Media portrayals and diagnostic criteria convey an image of an addicted person as someone whose deficient coping skills and severely compromised functioning are readily apparent. Yet addictions remain some of the most frequently missed diagnoses in health and mental health care settings. This occurs, in large part, because most people with addictions do not fit the stereotype. In the context of psychotherapy, the typical patient with an addiction will present depression, anxiety, marital problems or a general sense that life is not working. This book addresses how addictions can be recognized more often and accurately assessed in the context of psychotherapy. Along with learning about the standard assessment instruments, the reader is introduced to methods for asking the appropriate questions and listening to the clinical dialogue for signs of a undisclosed addiction. This book provides a great deal of knowledge about addictions and their assessment in a way that is relevant to clinical practice.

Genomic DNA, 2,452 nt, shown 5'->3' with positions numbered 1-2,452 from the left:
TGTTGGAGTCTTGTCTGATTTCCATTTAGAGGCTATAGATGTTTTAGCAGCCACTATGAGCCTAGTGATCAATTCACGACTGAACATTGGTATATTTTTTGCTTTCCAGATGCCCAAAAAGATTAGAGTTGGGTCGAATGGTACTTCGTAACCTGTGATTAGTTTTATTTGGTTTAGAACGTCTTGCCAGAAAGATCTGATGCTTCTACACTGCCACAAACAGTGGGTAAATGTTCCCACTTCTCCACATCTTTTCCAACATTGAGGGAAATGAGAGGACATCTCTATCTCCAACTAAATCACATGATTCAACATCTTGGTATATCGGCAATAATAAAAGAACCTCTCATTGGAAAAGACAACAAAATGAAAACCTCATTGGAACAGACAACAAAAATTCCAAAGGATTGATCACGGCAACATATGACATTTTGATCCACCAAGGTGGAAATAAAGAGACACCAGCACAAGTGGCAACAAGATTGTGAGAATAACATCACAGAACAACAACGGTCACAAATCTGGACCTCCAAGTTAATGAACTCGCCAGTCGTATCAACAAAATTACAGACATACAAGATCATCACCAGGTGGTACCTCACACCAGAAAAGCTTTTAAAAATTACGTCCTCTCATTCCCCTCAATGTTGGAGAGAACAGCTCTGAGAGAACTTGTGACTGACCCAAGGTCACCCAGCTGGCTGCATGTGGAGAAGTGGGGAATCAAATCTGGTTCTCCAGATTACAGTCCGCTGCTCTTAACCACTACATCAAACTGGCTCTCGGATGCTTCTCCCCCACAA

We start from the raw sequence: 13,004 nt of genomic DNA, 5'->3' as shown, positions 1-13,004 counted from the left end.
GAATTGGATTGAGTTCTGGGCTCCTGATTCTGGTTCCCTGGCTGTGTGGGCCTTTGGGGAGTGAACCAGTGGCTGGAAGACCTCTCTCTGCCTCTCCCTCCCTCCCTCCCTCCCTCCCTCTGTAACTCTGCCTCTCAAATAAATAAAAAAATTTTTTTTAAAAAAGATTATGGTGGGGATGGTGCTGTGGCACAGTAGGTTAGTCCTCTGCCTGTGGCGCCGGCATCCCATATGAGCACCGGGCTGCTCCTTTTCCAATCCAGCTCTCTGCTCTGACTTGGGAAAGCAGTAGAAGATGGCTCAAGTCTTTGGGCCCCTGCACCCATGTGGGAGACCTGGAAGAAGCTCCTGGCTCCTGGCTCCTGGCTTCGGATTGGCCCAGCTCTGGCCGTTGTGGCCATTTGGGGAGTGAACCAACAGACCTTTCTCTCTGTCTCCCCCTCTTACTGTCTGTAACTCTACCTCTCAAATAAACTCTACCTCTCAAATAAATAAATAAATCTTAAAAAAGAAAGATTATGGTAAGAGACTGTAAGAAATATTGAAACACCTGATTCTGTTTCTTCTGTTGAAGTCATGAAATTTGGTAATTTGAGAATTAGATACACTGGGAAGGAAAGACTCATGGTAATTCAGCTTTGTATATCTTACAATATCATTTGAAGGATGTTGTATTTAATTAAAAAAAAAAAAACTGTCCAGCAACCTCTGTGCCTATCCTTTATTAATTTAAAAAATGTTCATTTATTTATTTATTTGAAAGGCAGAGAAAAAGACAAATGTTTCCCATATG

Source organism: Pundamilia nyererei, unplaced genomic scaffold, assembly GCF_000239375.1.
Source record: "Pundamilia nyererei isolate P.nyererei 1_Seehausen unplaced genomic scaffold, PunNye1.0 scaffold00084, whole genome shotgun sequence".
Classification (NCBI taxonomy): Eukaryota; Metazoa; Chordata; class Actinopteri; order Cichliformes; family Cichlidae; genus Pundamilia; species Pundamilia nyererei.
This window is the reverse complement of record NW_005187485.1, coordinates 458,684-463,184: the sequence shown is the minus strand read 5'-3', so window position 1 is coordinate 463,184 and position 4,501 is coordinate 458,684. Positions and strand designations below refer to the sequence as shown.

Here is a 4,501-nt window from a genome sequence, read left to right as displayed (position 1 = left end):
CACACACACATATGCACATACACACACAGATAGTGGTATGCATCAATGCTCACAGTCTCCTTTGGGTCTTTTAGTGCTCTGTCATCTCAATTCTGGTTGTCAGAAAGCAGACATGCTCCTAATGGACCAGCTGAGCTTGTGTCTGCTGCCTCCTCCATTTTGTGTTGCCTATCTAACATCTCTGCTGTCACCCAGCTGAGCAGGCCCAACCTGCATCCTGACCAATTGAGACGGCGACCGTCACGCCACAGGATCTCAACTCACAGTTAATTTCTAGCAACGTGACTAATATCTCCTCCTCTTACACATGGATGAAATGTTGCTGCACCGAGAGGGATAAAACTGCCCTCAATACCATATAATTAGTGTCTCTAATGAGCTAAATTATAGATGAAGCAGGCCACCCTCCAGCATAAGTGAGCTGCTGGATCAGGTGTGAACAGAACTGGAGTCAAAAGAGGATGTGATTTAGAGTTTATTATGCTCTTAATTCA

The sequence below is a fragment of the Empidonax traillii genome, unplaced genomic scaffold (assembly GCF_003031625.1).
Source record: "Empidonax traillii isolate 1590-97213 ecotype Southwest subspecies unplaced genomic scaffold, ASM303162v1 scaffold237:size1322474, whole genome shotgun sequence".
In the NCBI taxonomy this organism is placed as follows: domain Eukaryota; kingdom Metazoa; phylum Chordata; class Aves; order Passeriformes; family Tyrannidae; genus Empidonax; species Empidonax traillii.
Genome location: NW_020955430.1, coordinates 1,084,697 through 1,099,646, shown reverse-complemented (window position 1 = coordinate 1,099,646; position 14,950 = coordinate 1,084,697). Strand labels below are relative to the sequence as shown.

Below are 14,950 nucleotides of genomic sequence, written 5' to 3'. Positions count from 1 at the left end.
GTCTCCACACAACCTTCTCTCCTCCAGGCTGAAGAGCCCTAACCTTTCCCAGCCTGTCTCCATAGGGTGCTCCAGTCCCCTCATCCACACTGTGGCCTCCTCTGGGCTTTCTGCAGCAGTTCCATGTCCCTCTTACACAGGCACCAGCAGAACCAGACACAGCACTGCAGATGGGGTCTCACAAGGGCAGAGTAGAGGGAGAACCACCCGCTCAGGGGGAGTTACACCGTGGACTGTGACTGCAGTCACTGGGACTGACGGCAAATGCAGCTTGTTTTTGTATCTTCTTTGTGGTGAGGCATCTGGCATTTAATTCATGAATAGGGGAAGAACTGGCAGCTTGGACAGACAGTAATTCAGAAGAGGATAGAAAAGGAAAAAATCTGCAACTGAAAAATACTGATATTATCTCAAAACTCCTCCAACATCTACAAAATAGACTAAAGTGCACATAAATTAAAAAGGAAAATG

Jason Aronson, Inc.
Assessment Practices for Psychotherapists, Counselors, and Health Care Providers